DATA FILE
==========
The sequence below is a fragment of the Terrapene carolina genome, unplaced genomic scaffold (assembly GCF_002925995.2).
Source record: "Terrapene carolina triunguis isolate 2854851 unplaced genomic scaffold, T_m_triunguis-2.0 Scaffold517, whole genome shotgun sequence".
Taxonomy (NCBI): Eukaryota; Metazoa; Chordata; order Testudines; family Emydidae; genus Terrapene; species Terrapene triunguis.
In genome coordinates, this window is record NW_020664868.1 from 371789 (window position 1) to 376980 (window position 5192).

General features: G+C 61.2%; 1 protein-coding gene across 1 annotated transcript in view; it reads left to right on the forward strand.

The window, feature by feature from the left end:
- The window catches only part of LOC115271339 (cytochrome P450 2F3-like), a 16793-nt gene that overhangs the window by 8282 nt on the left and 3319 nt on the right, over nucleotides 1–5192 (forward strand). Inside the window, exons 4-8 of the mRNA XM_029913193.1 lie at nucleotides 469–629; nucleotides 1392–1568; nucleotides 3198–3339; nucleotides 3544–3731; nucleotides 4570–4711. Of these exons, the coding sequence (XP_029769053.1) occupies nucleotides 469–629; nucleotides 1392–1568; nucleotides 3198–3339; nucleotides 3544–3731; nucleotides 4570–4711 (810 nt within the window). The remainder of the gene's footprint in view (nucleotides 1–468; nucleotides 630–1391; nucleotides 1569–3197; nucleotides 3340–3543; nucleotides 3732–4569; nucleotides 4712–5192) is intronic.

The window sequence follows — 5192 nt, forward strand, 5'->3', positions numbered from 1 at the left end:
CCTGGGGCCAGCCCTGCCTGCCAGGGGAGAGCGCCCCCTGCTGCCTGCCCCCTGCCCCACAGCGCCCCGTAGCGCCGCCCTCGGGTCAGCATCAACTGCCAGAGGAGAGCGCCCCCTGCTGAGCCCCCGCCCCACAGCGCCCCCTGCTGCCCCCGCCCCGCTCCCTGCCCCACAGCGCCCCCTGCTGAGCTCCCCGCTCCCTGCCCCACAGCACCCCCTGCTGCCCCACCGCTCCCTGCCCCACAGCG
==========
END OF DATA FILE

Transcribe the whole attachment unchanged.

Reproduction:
The sequence below is a fragment of the Terrapene carolina genome, unplaced genomic scaffold (assembly GCF_002925995.2).
Source record: "Terrapene carolina triunguis isolate 2854851 unplaced genomic scaffold, T_m_triunguis-2.0 Scaffold517, whole genome shotgun sequence".
Taxonomy (NCBI): Eukaryota; Metazoa; Chordata; order Testudines; family Emydidae; genus Terrapene; species Terrapene triunguis.
In genome coordinates, this window is record NW_020664868.1 from 371789 (window position 1) to 376980 (window position 5192).

General features: G+C 61.2%; 1 protein-coding gene across 1 annotated transcript in view; it reads left to right on the forward strand.

The window, feature by feature from the left end:
- The window catches only part of LOC115271339 (cytochrome P450 2F3-like), a 16793-nt gene that overhangs the window by 8282 nt on the left and 3319 nt on the right, over nucleotides 1–5192 (forward strand). Inside the window, exons 4-8 of the mRNA XM_029913193.1 lie at nucleotides 469–629; nucleotides 1392–1568; nucleotides 3198–3339; nucleotides 3544–3731; nucleotides 4570–4711. Of these exons, the coding sequence (XP_029769053.1) occupies nucleotides 469–629; nucleotides 1392–1568; nucleotides 3198–3339; nucleotides 3544–3731; nucleotides 4570–4711 (810 nt within the window). The remainder of the gene's footprint in view (nucleotides 1–468; nucleotides 630–1391; nucleotides 1569–3197; nucleotides 3340–3543; nucleotides 3732–4569; nucleotides 4712–5192) is intronic.

The window sequence follows — 5192 nt, forward strand, 5'->3', positions numbered from 1 at the left end:
CCTGGGGCCAGCCCTGCCTGCCAGGGGAGAGCGCCCCCTGCTGCCTGCCCCCTGCCCCACAGCGCCCCGTAGCGCCGCCCTCGGGTCAGCATCAACTGCCAGAGGAGAGCGCCCCCTGCTGAGCCCCCGCCCCACAGCGCCCCCTGCTGCCCCCGCCCCGCTCCCTGCCCCACAGCGCCCCCTGCTGAGCTCCCCGCTCCCTGCCCCACAGCACCCCCTGCTGCCCCACCGCTCCCTGCCCCACAGCG